I don't think they are anti-open source, they are just trying to protect their intellectual property. They are still releasing drivers for these devices and although you may not be entitled to see the source, you can still use that open source operating system with that shiny new video card.

I keep receiving mailouts which suggest that US patent rules have changed in recent years such that keeping trade secrets is an increasingly advisable business strategy, instead of acquiring patents.

I don't know if that's true, but it could be part of what's going on.

Comment Re:what's the C in AC stand for? (Score 1) 1089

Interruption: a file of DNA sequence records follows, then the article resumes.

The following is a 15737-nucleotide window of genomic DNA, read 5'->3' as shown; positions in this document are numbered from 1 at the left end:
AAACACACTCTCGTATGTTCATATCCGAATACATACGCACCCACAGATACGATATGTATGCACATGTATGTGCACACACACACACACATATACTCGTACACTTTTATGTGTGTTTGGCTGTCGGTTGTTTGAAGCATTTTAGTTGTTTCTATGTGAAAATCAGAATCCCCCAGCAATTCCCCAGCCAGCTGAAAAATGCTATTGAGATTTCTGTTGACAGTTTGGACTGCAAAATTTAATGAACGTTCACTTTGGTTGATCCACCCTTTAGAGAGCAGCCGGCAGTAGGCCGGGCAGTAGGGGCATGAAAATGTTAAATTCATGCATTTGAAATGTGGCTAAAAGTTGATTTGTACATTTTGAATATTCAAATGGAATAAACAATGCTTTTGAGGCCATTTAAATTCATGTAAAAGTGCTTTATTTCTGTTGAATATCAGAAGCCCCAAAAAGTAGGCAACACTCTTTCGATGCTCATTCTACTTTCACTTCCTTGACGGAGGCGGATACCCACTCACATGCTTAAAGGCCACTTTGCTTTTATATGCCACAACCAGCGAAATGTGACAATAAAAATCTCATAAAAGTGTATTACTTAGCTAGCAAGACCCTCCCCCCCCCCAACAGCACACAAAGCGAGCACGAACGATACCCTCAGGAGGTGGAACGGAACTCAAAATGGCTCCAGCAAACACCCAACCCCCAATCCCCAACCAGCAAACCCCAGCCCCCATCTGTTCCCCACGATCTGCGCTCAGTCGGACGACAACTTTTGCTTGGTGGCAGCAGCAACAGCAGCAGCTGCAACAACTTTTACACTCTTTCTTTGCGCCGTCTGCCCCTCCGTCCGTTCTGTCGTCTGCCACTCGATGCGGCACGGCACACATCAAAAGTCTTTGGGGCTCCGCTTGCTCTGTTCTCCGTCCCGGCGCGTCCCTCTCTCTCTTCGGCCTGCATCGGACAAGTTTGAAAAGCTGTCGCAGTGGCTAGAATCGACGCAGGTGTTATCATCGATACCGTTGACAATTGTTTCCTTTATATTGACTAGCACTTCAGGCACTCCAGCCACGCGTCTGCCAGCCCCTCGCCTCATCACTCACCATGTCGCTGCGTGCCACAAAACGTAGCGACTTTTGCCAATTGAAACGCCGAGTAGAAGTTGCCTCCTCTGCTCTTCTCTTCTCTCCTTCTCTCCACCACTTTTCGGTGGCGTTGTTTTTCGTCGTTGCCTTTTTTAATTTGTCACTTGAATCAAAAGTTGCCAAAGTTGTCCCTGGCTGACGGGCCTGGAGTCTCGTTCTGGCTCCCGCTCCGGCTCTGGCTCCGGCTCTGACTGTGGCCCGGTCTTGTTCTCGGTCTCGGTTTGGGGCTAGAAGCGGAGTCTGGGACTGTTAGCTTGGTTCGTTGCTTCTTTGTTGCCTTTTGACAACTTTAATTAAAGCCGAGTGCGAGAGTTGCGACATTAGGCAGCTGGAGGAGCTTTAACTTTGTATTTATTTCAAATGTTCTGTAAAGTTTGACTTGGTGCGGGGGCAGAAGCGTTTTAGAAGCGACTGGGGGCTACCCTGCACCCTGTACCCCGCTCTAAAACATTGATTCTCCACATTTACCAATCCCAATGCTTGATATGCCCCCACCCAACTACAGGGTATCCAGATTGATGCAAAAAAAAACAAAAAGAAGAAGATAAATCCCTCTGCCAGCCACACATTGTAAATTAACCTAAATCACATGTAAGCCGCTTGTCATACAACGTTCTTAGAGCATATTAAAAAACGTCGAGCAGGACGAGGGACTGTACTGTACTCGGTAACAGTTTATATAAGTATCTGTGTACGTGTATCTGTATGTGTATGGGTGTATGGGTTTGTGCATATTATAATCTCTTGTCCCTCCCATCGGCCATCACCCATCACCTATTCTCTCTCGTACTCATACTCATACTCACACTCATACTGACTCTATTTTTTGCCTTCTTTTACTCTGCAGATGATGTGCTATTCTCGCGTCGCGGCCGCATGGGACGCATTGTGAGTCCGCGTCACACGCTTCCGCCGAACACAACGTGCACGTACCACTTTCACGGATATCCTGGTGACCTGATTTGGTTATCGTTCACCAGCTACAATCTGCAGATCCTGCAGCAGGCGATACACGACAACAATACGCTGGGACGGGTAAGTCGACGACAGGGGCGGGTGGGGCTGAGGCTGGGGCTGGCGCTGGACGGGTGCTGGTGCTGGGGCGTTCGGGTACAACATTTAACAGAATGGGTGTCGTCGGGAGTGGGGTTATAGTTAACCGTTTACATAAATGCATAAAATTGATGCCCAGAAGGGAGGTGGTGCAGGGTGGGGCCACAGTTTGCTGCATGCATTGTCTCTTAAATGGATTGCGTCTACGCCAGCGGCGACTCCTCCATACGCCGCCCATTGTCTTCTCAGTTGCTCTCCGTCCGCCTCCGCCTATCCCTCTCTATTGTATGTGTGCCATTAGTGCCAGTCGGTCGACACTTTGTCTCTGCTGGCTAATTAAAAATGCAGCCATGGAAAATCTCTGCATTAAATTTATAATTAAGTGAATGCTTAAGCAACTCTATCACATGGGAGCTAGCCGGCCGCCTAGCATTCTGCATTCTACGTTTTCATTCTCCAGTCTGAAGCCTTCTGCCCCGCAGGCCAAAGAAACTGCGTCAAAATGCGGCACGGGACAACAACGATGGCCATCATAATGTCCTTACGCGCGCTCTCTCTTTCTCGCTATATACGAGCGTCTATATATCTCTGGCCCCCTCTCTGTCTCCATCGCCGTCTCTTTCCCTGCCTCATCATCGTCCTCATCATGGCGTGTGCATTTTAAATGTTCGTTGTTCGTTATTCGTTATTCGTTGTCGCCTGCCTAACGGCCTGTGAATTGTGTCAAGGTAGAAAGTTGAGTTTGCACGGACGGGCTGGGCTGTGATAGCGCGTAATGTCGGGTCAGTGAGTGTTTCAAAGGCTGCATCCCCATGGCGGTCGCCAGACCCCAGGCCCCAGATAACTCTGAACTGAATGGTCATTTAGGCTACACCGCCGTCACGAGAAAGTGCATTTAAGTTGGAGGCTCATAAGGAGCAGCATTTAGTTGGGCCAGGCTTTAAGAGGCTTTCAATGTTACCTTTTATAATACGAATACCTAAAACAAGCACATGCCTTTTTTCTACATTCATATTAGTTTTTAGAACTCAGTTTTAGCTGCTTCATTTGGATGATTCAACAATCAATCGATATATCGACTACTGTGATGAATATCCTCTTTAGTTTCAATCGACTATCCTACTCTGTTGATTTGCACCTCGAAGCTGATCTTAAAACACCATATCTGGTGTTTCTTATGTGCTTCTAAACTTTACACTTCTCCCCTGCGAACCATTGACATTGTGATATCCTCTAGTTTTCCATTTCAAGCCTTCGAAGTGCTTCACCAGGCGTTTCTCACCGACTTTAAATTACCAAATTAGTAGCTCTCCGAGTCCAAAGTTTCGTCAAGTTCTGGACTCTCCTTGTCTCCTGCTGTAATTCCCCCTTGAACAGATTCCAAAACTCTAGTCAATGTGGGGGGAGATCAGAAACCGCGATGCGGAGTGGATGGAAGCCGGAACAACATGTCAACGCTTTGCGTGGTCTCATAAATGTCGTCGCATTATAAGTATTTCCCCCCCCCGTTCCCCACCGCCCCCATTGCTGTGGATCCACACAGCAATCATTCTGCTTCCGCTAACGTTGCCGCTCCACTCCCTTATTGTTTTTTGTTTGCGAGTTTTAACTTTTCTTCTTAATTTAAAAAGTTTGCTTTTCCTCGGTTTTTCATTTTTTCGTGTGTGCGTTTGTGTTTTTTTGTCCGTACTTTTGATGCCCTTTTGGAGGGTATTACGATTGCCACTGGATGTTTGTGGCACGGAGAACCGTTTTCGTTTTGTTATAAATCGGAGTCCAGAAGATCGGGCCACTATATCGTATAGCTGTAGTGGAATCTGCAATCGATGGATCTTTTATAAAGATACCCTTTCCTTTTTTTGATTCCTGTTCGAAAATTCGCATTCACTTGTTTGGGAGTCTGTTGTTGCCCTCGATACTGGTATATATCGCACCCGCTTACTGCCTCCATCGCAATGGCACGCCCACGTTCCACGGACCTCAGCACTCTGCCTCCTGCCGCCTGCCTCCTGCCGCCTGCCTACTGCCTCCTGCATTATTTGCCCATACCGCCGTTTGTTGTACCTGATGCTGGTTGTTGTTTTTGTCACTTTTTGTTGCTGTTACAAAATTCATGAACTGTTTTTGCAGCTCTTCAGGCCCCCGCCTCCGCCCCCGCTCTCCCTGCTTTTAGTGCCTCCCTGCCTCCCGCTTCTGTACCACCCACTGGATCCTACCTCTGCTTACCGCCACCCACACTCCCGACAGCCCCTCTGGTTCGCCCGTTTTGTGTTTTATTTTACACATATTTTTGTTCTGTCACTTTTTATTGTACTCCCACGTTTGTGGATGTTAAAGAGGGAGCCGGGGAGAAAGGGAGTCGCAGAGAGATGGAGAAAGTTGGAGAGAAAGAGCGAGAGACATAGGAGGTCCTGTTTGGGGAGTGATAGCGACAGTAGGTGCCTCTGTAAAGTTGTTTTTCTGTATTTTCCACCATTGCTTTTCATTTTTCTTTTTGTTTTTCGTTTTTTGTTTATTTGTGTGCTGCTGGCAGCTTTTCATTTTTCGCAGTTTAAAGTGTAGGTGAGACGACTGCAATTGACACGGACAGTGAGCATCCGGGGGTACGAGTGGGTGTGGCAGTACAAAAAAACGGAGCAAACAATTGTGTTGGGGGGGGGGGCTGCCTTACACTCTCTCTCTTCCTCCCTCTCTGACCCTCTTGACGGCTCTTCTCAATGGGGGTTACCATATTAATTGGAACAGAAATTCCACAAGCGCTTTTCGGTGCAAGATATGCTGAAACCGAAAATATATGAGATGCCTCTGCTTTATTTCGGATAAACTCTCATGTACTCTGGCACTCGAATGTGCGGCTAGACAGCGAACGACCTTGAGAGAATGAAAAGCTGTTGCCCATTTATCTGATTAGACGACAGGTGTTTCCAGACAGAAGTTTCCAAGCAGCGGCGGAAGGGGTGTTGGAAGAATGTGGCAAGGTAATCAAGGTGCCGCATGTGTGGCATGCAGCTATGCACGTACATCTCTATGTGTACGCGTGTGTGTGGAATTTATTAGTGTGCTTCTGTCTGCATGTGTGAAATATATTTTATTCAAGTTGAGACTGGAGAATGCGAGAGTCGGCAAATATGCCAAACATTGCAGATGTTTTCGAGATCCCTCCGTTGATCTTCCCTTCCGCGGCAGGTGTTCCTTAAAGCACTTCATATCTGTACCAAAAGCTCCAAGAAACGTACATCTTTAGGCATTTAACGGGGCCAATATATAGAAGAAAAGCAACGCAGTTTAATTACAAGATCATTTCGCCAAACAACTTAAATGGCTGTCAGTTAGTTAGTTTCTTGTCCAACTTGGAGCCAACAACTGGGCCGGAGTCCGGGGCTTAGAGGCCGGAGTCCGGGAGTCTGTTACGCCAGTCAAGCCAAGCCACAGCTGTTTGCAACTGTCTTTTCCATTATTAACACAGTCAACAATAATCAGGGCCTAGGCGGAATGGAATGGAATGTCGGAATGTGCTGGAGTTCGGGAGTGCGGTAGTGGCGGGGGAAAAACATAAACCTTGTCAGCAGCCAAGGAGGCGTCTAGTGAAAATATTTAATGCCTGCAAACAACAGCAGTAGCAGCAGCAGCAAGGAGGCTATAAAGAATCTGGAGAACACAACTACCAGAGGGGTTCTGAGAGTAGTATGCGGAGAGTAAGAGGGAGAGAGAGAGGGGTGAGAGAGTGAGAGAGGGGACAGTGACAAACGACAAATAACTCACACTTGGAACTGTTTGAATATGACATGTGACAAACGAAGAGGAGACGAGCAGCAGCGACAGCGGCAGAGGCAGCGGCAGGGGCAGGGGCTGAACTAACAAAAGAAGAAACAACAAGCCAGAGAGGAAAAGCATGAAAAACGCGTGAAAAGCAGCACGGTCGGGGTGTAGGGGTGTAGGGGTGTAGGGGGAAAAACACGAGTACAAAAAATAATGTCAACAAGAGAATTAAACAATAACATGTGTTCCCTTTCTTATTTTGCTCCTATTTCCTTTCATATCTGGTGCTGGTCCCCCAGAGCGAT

Do a little searching of the news. You should find references that there are at least 850 registered voters over 150 in New York City.

You mean like this?

s vote fraud common in American politics? Not according to United States District Judge Lynn Adelman, who examined the evidence from Wisconsin and ruled in late April that “virtually no voter impersonation occurs” in the state and that “no evidence suggests that voter-impersonation fraud will become a problem at any time in the foreseeable future.”

Or this?

The Brennan Center’s ongoing examination of voter fraud claims reveal that voter fraud is very rare, voter impersonation is nearly non-existent, and much of the problems associated with alleged fraud in elections relates to unintentional mistakes by voters or election administrators.

Or this?

Investigators tell the paper they don't consider the discrepancy fraudulent; the number of votes attributed to deceased voters is too small and their votes are spread out over more than two dozen elections.